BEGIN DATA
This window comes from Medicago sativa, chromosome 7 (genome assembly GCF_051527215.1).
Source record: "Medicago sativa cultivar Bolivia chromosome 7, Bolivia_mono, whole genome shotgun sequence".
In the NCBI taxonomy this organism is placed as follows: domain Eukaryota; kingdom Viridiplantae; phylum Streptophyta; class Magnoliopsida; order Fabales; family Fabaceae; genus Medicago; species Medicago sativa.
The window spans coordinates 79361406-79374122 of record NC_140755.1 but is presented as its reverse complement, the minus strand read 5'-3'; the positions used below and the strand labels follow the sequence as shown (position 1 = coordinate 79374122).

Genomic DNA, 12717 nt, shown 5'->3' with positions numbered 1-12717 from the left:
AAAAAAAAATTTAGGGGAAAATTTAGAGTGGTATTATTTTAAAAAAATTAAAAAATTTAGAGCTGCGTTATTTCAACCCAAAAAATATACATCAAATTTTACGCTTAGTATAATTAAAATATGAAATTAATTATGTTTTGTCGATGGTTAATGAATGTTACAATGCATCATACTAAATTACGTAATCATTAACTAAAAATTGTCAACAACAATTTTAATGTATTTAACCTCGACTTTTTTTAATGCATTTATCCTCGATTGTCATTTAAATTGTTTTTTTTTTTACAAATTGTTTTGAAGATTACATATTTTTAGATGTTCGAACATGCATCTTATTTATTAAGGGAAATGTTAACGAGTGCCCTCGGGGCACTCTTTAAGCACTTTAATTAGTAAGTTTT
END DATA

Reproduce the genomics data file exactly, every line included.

This window comes from Medicago sativa, chromosome 7 (genome assembly GCF_051527215.1).
Source record: "Medicago sativa cultivar Bolivia chromosome 7, Bolivia_mono, whole genome shotgun sequence".
In the NCBI taxonomy this organism is placed as follows: domain Eukaryota; kingdom Viridiplantae; phylum Streptophyta; class Magnoliopsida; order Fabales; family Fabaceae; genus Medicago; species Medicago sativa.
The window spans coordinates 79361406-79374122 of record NC_140755.1 but is presented as its reverse complement, the minus strand read 5'-3'; the positions used below and the strand labels follow the sequence as shown (position 1 = coordinate 79374122).

Genomic DNA, 12717 nt, shown 5'->3' with positions numbered 1-12717 from the left:
AAAAAAAAATTTAGGGGAAAATTTAGAGTGGTATTATTTTAAAAAAATTAAAAAATTTAGAGCTGCGTTATTTCAACCCAAAAAATATACATCAAATTTTACGCTTAGTATAATTAAAATATGAAATTAATTATGTTTTGTCGATGGTTAATGAATGTTACAATGCATCATACTAAATTACGTAATCATTAACTAAAAATTGTCAACAACAATTTTAATGTATTTAACCTCGACTTTTTTTAATGCATTTATCCTCGATTGTCATTTAAATTGTTTTTTTTTTTACAAATTGTTTTGAAGATTACATATTTTTAGATGTTCGAACATGCATCTTATTTATTAAGGGAAATGTTAACGAGTGCCCTCGGGGCACTCTTTAAGCACTTTAATTAGTAAGTTTT